Written by Tony Hirst

December 3, 2012 at 10:24 am

Quick Shiny Demo – Exploring NHS Winter Sit Rep Data

Having spent a chink of the weekend and a piece of yesterday trying to pull NHS Winter sitrep data into some sort of shape in Scraperwiki, (described, in part, here: When Machine Readable Data Still Causes “Issues” – Wrangling Dates…), I couldn’t but help myself last night and had a quick go at using RStudio’s Shiny tooling to put together a quick, minimal explorer for it:

For proof of concept, I just pulled in data relating to the Isle of Wight NHS Trust, but it should be possible to build a more generic explorer: Isle of Wight NHS Sit Rep Explorer Demo.

Three files are used to crate the app – a script to define the user interface (ui.R), a script to define the server that responds to UI actions and displays the charts (server.R), and a supporting file that creates variables and functions that are globally available to bother the server and UI scripts (global.R).

##wightsitrep2/global.R

#Loading in CSV directly from https seems to cause problems but this workaround seems okay
floader=function(fn){
  temporaryFile <- tempfile()
  download.file(fn,destfile=temporaryFile, method="curl")
  read.csv(temporaryFile)
}

#This is the data source - a scraperwiki API call
#It would make sense to abstract this further, eg allowing the creation of the URL based around a passed in a select statement
u="https://api.scraperwiki.com/api/1.0/datastore/sqlite?format=csv&name=nhs_sit_reps&query=select%20SHA%2CName%2C%20fromDateStr%2CtoDateStr%2C%20tableName%2CfacetB%2Cvalue%20from%20fulltable%20%20where%20Name%20like%20'%25WIGH%25'"

#Load the data and do a bit typecasting, just in case...
d=floader(u)
d$fdate=as.Date(d$fromDateStr)
d$tdate=as.Date(d$toDateStr)
d$val=as.integer(d$value)
##wightsitrep2/ui.R

library(shiny)

tList=levels(d$tableName)
names(tList) = tList

# Define UI for application that plots random distributions 
shinyUI(pageWithSidebar(
  
  
  # Application title
  headerPanel("IW NHS Trust Sit Rep Explorer"),
  
  sidebarPanel(
    #Just a single selector here - which table do you want to view?
    selectInput("tbl", "Report:",tList),
    
    div("This demo provides a crude graphical view over data extracted from",
        a(href='http://transparency.dh.gov.uk/2012/10/26/winter-pressures-daily-situation-reports-2012-13/',
          "NHS Winter pressures daily situation reports"),
        "relating to the Isle of Wight NHS Trust."),
    div("The data is pulled in from a scraped version of the data stored on Scraperwiki",
        a(href="https://scraperwiki.com/scrapers/nhs_sit_reps/","NHS Sit Reps"),".")
    
 ),
  
  #The main panel is where the "results" charts are plotted
  mainPanel(
    plotOutput("testPlot"),
    tableOutput("view")
    
  )
))
##wightsitrep2/server.R

library(shiny)
library(ggplot2)

# Define server logic
shinyServer(function(input, output) {
  
  #Do a simple barchart of data in the selected table.
  #Where there are "subtables", display these using the faceted view
  output$testPlot = reactivePlot(function() {
    g=ggplot(subset(d,fdate>as.Date('2012-11-01') & tableName==input$tbl))
    g=g+geom_bar(aes(x=fdate,y=val),stat='identity')+facet_wrap(~tableName+facetB)
    g=g+theme(axis.text.x=element_text(angle=-90),legend.position="none")+labs(title="Isle of Wight NHS Trust")
    #g=g+scale_y_discrete(breaks=0:10)
    print(g)
  })
  
  #It would probable make sense to reshape the data presented in this table
  #For example, define columns based on facetB values, so we have one row per date range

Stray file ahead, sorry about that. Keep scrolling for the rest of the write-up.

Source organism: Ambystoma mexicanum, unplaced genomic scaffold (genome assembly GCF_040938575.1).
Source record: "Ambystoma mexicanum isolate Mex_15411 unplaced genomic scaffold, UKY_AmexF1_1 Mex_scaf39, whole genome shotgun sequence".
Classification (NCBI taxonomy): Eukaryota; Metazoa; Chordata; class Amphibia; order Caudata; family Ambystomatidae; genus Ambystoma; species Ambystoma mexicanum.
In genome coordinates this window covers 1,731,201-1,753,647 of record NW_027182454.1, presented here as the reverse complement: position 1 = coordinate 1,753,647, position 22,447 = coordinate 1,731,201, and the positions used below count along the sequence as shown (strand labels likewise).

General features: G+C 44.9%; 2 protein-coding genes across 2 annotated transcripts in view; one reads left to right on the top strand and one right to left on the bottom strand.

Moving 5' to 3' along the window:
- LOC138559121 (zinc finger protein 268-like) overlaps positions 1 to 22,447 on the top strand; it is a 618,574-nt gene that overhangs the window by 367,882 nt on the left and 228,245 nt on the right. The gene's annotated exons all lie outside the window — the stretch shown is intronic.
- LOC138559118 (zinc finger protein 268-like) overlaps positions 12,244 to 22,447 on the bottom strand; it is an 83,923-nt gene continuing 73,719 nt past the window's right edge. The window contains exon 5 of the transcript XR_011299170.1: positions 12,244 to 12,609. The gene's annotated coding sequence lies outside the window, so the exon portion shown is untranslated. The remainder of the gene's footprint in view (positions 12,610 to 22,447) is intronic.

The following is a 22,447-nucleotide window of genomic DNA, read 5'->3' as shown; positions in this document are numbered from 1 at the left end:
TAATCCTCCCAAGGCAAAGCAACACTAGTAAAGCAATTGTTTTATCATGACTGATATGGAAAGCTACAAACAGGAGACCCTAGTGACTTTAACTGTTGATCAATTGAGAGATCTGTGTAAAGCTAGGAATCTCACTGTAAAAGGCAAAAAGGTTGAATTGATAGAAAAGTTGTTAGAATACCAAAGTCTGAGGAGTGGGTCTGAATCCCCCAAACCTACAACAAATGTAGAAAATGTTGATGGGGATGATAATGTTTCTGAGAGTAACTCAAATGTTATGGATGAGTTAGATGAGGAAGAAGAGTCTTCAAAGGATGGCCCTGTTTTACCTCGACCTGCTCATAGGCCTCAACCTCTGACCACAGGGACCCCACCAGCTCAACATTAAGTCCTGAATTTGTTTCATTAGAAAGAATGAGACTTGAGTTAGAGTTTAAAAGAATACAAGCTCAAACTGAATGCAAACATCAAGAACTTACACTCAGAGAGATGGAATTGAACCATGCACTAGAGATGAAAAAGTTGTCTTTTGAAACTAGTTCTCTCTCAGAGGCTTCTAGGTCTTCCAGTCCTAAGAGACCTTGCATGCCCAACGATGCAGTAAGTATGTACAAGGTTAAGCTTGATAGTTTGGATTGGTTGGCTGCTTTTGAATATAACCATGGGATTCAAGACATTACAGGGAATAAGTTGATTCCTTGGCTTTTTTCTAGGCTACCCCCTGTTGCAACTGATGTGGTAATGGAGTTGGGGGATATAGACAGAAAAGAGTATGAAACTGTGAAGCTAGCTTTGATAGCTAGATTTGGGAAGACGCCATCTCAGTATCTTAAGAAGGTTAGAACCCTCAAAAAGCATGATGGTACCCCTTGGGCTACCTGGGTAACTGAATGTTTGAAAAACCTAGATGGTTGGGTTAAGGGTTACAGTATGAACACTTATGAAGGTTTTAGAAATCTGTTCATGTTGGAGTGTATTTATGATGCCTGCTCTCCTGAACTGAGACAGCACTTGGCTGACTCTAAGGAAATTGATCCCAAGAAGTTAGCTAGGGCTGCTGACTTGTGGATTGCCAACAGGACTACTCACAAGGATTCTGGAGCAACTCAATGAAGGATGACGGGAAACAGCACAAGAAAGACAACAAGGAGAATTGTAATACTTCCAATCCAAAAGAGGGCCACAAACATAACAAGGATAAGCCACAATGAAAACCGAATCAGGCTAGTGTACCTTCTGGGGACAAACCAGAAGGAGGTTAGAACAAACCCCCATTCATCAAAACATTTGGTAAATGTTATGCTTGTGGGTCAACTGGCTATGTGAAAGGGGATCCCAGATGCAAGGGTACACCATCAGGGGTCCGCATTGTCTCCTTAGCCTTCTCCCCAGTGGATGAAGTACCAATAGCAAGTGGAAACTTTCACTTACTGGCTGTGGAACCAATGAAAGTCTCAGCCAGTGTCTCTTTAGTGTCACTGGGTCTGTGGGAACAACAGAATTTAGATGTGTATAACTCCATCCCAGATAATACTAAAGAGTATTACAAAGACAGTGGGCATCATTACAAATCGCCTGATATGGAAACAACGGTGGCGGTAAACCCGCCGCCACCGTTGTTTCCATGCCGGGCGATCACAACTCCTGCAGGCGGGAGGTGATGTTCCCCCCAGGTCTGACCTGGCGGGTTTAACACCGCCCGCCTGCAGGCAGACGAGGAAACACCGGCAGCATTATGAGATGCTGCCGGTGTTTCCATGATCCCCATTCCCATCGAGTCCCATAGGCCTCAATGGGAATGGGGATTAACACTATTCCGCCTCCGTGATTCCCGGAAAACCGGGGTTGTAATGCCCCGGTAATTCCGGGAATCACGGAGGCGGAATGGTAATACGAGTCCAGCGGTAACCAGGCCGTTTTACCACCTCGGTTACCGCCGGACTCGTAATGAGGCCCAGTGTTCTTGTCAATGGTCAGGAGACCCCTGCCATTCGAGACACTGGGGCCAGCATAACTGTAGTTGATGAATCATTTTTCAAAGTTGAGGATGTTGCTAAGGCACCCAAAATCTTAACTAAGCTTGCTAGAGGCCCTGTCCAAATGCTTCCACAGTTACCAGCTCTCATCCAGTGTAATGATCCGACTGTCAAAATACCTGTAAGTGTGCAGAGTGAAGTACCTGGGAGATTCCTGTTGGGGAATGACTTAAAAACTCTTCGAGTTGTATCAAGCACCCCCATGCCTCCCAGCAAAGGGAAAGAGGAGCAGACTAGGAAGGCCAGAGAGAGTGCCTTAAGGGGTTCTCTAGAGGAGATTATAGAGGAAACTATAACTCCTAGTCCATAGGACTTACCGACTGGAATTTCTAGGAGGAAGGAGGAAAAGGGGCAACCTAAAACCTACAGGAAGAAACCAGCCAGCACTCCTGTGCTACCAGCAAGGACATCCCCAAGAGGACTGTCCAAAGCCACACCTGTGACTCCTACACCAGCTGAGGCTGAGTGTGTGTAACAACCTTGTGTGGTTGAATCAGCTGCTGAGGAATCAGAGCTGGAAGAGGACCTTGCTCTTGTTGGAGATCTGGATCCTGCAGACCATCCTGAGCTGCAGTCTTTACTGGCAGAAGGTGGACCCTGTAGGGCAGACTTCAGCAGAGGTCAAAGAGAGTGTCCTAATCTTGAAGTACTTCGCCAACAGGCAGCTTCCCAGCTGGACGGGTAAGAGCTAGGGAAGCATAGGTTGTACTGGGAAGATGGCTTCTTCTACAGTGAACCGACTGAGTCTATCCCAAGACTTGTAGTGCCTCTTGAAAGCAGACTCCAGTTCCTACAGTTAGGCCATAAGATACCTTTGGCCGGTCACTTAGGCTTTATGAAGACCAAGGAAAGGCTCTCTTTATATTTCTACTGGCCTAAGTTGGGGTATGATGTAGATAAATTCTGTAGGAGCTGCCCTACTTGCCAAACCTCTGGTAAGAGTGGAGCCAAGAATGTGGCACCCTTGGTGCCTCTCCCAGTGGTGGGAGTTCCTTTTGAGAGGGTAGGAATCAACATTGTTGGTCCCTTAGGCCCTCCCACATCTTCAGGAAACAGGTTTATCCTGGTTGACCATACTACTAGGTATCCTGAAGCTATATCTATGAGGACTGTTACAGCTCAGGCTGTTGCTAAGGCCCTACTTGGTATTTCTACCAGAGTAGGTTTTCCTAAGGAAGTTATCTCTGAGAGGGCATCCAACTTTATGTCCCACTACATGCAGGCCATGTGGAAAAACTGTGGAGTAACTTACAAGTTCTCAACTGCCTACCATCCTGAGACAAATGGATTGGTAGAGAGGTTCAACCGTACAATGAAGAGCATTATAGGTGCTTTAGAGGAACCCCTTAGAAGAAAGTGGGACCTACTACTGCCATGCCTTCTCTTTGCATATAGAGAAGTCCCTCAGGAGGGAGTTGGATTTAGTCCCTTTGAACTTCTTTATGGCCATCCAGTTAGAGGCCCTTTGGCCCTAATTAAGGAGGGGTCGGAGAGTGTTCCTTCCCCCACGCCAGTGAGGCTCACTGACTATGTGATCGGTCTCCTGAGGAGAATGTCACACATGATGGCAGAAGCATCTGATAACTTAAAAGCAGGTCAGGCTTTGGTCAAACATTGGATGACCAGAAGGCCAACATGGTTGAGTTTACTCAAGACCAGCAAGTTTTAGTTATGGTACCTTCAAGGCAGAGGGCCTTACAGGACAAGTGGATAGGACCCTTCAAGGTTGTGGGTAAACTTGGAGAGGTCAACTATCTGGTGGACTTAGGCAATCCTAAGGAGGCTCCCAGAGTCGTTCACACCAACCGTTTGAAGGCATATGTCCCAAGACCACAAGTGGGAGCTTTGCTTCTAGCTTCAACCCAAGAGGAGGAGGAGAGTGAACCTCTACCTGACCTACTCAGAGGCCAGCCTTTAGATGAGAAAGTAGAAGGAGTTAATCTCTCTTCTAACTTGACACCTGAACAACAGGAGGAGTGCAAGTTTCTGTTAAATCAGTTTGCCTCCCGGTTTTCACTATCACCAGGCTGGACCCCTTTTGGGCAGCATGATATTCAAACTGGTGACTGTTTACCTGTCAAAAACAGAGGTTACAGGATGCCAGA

#I also need to sort the table by date
  output$view = reactiveTable(function() {
    head(subset(d,tableName==input$tbl,select=c('Name','fromDateStr','toDateStr','tableName','facetB','value')),n=100)
  })
  
})

I get the feeling that it shouldn’t be too hard to create quite complex Shiny apps relatively quickly, pulling on things like Scraperwiki as a remote data source. One thing I haven’t tried is to use googleVis components, which would support in the first instance at least a sortable table view… Hmmm…

PS for an extended version of this app, see NHS Winter Situation Reports Shiny Viewer v2

Written by Tony Hirst

November 28, 2012 at 10:32 am

Posted in Data, Infoskills, Rstats

Tagged with ,

When Machine Readable Data Still Causes “Issues” – Wrangling Dates…

With changes to the FOI Act brought about the Protection of Freedoms Act, FOI will allow requests to be made for data in a machine readable form. In this post, I’ll give asn example of a dataset that is, arguably, released in a machine readable way – as an Excel spreadsheet, but that still requires quite a bit of work to become useful as data; because presumably the intent behind the aforementioned amendement to the FOI is to make data releases useful and useable as data? As a secondary result, through trying to make the data useful as data, I realise I have no idea what some of the numbers that are reported in the context of a date range actually relate to… Which makes those data columns misleading at best, useless at worst…And as to the February data in a release allegedly relating to a weekly release from November…? Sigh…

[Note - I'm not meaning to be critical in the sense of "this data is too broken to be useful so don't publish it". My aim in documenting this is to show some of the difficulties involved with actually working with open data sets and at least flag up some of the things that might need addressing so that the process can be improved and more "accessible" open data releases published in the future. ]

So what, and where is, the data…? Via my Twitter feed over the weekend, I saw an exchange between @paulbradshaw and @carlplant relating to a scraper built around the NHS Winter pressures daily situation reports 2012 – 13. This seems like a handy dataset for anyone wanting to report on weekly trends, spot hospitals that appear to be under stress, and so on, so I had a look at the scraper, took issue with it ;-) and spawned my own…